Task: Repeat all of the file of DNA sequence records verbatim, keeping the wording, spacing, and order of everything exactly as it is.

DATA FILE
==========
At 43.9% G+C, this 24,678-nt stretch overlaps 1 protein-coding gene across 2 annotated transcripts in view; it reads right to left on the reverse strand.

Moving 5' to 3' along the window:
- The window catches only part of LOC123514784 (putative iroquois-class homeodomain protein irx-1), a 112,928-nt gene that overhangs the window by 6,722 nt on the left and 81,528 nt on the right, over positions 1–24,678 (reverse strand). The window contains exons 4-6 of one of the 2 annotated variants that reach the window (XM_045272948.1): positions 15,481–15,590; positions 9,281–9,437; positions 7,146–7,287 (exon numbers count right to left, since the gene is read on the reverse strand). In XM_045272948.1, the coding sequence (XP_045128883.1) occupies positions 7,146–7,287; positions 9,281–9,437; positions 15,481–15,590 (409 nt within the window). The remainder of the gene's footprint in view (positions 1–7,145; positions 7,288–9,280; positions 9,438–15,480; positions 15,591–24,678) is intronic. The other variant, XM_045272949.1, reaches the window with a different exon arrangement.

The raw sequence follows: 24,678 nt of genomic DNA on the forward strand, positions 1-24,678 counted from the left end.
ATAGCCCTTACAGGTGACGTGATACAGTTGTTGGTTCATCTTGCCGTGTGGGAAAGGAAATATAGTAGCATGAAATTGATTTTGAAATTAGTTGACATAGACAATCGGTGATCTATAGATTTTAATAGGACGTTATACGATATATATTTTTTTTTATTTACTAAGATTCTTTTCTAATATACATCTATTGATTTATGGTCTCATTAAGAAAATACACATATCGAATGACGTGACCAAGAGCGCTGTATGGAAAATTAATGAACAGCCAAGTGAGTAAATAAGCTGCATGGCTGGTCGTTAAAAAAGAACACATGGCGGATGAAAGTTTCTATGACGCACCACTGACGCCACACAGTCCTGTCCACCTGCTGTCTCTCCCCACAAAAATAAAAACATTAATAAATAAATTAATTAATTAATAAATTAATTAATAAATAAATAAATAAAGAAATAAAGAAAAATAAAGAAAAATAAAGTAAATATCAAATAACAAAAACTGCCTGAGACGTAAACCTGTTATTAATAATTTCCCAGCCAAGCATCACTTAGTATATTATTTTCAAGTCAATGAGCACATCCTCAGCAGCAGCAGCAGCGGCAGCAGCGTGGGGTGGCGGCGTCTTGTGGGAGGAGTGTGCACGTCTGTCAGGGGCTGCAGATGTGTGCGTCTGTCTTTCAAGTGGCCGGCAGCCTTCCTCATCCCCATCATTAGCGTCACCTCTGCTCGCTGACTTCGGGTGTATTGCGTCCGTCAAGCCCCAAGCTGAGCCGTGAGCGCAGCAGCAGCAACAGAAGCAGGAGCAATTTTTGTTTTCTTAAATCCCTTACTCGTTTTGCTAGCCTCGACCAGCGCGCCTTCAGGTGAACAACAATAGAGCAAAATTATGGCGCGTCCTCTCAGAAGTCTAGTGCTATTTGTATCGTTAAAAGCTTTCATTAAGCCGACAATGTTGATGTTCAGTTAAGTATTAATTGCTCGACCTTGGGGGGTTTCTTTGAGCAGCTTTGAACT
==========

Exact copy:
At 43.9% G+C, this 24,678-nt stretch overlaps 1 protein-coding gene across 2 annotated transcripts in view; it reads right to left on the reverse strand.

Moving 5' to 3' along the window:
- The window catches only part of LOC123514784 (putative iroquois-class homeodomain protein irx-1), a 112,928-nt gene that overhangs the window by 6,722 nt on the left and 81,528 nt on the right, over positions 1–24,678 (reverse strand). The window contains exons 4-6 of one of the 2 annotated variants that reach the window (XM_045272948.1): positions 15,481–15,590; positions 9,281–9,437; positions 7,146–7,287 (exon numbers count right to left, since the gene is read on the reverse strand). In XM_045272948.1, the coding sequence (XP_045128883.1) occupies positions 7,146–7,287; positions 9,281–9,437; positions 15,481–15,590 (409 nt within the window). The remainder of the gene's footprint in view (positions 1–7,145; positions 7,288–9,280; positions 9,438–15,480; positions 15,591–24,678) is intronic. The other variant, XM_045272949.1, reaches the window with a different exon arrangement.

The raw sequence follows: 24,678 nt of genomic DNA on the forward strand, positions 1-24,678 counted from the left end.
ATAGCCCTTACAGGTGACGTGATACAGTTGTTGGTTCATCTTGCCGTGTGGGAAAGGAAATATAGTAGCATGAAATTGATTTTGAAATTAGTTGACATAGACAATCGGTGATCTATAGATTTTAATAGGACGTTATACGATATATATTTTTTTTTATTTACTAAGATTCTTTTCTAATATACATCTATTGATTTATGGTCTCATTAAGAAAATACACATATCGAATGACGTGACCAAGAGCGCTGTATGGAAAATTAATGAACAGCCAAGTGAGTAAATAAGCTGCATGGCTGGTCGTTAAAAAAGAACACATGGCGGATGAAAGTTTCTATGACGCACCACTGACGCCACACAGTCCTGTCCACCTGCTGTCTCTCCCCACAAAAATAAAAACATTAATAAATAAATTAATTAATTAATAAATTAATTAATAAATAAATAAATAAAGAAATAAAGAAAAATAAAGAAAAATAAAGTAAATATCAAATAACAAAAACTGCCTGAGACGTAAACCTGTTATTAATAATTTCCCAGCCAAGCATCACTTAGTATATTATTTTCAAGTCAATGAGCACATCCTCAGCAGCAGCAGCAGCGGCAGCAGCGTGGGGTGGCGGCGTCTTGTGGGAGGAGTGTGCACGTCTGTCAGGGGCTGCAGATGTGTGCGTCTGTCTTTCAAGTGGCCGGCAGCCTTCCTCATCCCCATCATTAGCGTCACCTCTGCTCGCTGACTTCGGGTGTATTGCGTCCGTCAAGCCCCAAGCTGAGCCGTGAGCGCAGCAGCAGCAACAGAAGCAGGAGCAATTTTTGTTTTCTTAAATCCCTTACTCGTTTTGCTAGCCTCGACCAGCGCGCCTTCAGGTGAACAACAATAGAGCAAAATTATGGCGCGTCCTCTCAGAAGTCTAGTGCTATTTGTATCGTTAAAAGCTTTCATTAAGCCGACAATGTTGATGTTCAGTTAAGTATTAATTGCTCGACCTTGGGGGGTTTCTTTGAGCAGCTTTGAACT